Pruitt Remains Guarded on Biofuel Program’s Future

Source: By Jessie Stolark, EESI • Posted: Monday, January 23, 2017

On January 18, the Senate Environment and Public Works Committee held a six-plus hour hearing for EPA administrator nominee, Oklahoma Attorney General Scott Pruitt.

Pruitt was questioned by Democratic members on his ties to the oil industry, the 14 lawsuits he filed against EPA as Oklahoma Attorney General, and on his use of his office to lobby on behalf of the oil industry against state and federal environmental rules. Republican members largely praised him for his commitment to return oversight of environmental regulation to the states, ending what Pruitt referred to as “bootstrapp[ing] its own powers and tools through rule-making” under the Obama administration.

Agriculture groups have opposed what they see as a top-down approach to rulemaking in the Obama administration, from water quality regulations to the way that the Renewable Fuel Standard (RFS) is administered. Earlier this month, outgoing EPA Administrator Gina McCarthy expressed regret over the EPA’s relationship with rural communities, stating, “We tried to change the outreach and messaging in rural America in a number of ways, but … has it changed the rhetoric that people hear?  It hasn’t.”

Overall, Pruitt was resolute about upholding legal requirements placed on EPA by Congress or the Supreme Court, such as the 2009 decision in Massachusetts v. EPA, which ultimately resulted in the EPA finding that carbon dioxide (CO2) is an endangerment to human health, or the Cross-State Air Pollution Rule (CSAPR), which requires states to reduce emissions that contribute to air pollution in other states.

Similarly, he said that he would uphold the Congressionally-mandated Renewable Fuel Standard, stating, “To honor the intent and the expression of the Renewable Fuel Standard statute is very, very important. It’s not the job of the administrator or the EPA to do anything other than administer the program according to the intent of Congress. And I commit to you to do so.”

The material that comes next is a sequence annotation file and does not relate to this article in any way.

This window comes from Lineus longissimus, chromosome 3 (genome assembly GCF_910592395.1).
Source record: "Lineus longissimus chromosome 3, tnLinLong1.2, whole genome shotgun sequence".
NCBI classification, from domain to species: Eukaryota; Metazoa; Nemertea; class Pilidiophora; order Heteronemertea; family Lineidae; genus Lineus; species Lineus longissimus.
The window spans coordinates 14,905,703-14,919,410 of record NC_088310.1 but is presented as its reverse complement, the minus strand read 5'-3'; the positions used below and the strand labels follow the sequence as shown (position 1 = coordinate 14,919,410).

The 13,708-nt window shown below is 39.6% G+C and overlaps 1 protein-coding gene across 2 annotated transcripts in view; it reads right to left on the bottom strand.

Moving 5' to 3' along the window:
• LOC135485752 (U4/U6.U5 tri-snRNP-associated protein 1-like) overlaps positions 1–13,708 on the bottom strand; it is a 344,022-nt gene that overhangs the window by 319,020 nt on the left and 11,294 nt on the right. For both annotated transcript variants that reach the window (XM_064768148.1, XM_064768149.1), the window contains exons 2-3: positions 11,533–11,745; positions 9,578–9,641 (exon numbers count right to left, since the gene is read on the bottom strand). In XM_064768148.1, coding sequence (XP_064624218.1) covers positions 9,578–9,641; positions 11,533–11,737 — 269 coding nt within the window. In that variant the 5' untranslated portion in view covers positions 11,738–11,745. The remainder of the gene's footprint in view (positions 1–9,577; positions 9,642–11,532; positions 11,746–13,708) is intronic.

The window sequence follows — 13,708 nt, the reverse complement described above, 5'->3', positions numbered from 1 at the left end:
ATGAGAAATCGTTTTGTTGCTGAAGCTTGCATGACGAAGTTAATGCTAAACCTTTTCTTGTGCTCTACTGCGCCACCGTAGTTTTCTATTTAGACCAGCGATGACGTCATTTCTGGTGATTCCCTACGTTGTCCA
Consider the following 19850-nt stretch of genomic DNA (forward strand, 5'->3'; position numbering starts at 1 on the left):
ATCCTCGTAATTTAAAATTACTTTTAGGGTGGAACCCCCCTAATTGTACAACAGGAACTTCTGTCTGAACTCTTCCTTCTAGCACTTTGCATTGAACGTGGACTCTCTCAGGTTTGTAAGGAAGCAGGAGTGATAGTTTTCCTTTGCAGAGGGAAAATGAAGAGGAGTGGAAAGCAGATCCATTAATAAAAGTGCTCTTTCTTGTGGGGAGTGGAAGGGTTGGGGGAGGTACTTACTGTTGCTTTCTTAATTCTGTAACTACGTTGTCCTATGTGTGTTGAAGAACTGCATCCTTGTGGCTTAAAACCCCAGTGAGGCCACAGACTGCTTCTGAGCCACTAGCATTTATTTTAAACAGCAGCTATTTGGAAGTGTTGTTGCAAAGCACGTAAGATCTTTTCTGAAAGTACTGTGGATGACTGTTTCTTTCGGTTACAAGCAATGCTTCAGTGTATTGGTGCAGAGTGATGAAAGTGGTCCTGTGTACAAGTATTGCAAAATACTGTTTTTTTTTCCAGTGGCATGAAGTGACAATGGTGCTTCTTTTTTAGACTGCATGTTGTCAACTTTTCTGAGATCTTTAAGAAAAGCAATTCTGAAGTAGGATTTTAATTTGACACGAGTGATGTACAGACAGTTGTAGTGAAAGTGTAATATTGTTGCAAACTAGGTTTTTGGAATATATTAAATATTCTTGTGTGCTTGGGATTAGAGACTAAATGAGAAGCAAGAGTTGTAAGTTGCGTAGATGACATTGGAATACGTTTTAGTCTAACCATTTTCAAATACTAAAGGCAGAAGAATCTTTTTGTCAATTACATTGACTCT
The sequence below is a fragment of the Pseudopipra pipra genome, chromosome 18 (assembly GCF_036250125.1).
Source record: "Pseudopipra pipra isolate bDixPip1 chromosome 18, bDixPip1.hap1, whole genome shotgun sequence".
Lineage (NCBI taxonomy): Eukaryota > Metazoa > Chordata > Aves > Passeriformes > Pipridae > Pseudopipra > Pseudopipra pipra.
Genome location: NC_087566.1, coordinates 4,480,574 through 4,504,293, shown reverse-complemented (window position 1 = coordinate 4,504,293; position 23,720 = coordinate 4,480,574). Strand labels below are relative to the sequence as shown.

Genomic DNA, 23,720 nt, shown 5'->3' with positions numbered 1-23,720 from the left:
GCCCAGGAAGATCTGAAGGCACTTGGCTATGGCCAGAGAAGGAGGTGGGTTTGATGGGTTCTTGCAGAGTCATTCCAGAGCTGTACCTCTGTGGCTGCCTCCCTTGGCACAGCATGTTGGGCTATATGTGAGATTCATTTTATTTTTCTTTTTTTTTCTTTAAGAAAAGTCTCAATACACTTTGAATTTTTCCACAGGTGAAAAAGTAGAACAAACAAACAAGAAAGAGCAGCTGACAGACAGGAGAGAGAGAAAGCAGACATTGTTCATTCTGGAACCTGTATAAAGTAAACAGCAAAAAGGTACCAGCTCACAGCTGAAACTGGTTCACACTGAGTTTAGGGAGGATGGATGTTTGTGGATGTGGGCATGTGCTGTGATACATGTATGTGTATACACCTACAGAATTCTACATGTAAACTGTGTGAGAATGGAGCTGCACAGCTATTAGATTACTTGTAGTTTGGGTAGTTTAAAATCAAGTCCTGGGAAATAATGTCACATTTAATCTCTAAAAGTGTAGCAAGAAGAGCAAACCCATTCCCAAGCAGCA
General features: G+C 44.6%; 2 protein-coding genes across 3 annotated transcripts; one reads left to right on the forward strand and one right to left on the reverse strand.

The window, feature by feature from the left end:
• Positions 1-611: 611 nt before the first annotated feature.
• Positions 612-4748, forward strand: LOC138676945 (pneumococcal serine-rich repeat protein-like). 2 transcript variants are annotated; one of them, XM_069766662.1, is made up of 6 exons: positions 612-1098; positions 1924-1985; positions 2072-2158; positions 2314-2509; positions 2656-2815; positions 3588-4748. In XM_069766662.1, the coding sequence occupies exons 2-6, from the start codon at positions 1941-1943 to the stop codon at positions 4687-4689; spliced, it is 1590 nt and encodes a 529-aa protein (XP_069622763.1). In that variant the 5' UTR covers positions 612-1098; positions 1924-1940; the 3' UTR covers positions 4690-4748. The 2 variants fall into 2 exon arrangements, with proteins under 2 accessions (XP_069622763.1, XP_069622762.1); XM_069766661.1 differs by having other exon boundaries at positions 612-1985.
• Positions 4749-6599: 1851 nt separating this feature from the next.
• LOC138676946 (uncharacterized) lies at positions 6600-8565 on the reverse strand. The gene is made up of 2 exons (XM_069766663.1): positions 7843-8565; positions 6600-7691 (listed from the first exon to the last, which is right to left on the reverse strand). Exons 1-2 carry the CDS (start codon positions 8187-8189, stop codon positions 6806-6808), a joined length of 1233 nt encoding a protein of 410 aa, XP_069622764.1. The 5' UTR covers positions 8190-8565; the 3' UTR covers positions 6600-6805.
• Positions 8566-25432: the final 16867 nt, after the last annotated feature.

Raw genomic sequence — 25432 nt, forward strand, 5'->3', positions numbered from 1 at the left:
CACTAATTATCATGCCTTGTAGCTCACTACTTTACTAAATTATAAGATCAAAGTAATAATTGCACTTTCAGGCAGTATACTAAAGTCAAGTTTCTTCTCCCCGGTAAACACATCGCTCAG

While Republican lawmakers, including Senators Deb Fischer (R-NE) and Joni Ernst (R-IA) seemed largely satisfied with Pruitt’s responses to RFS-related questions, freshman Senator Tammy Duckworth (D-IL), pressed Pruitt on his intentions with RFS as head of the agency overseeing the program. She commented that his commitments on RFS were “were nice sounding but vague and hollow,” and expressed concern that Pruitt could use the flexibility of the law to weaken the program, stating, “As EPA Administrator you can still technically be in compliance with Congress with the law, but actually be working against it.”

One such issue is the point of obligation, which Pruitt commented that he was not able to “prejudge that outcome,” referring to the EPA’s ongoing comment period.  A group of independent refiners, including Carl Icahn’s CVR Energy, have argued that requiring refiners to blend renewable fuels is undue burden. They would like the requirement to be moved further downstream, to fuel retailers. Regarding the point of obligation, Icahn, who was key in nabbing the nomination for Pruitt, stated that Pruitt “will get done what needs to be done … especially concerning the obligated party rule, which is absurd and is destroying a number of parties.”

The Trump administration is packed with oil industry execs who have a long history of opposing renewable fuels and renewable energy in general.  They include Carl Ichan, owner of CVR Energy, as special advisor on regulatory reform, and Rex Tillerson, former CEO of Exxon Mobil, as nominee for Secretary of State.  While Department of Energy nominee Rick Perry had previously called for the abolishment of the agency, his comments during Thursday’s nomination hearing were more tempered, even praising the work of basic science carried out by the Department and its National Labs.

It is expected that Pruitt will be confirmed by the Senate, with the full support of Senate Republicans as well as Senator Manchin (D-WV).

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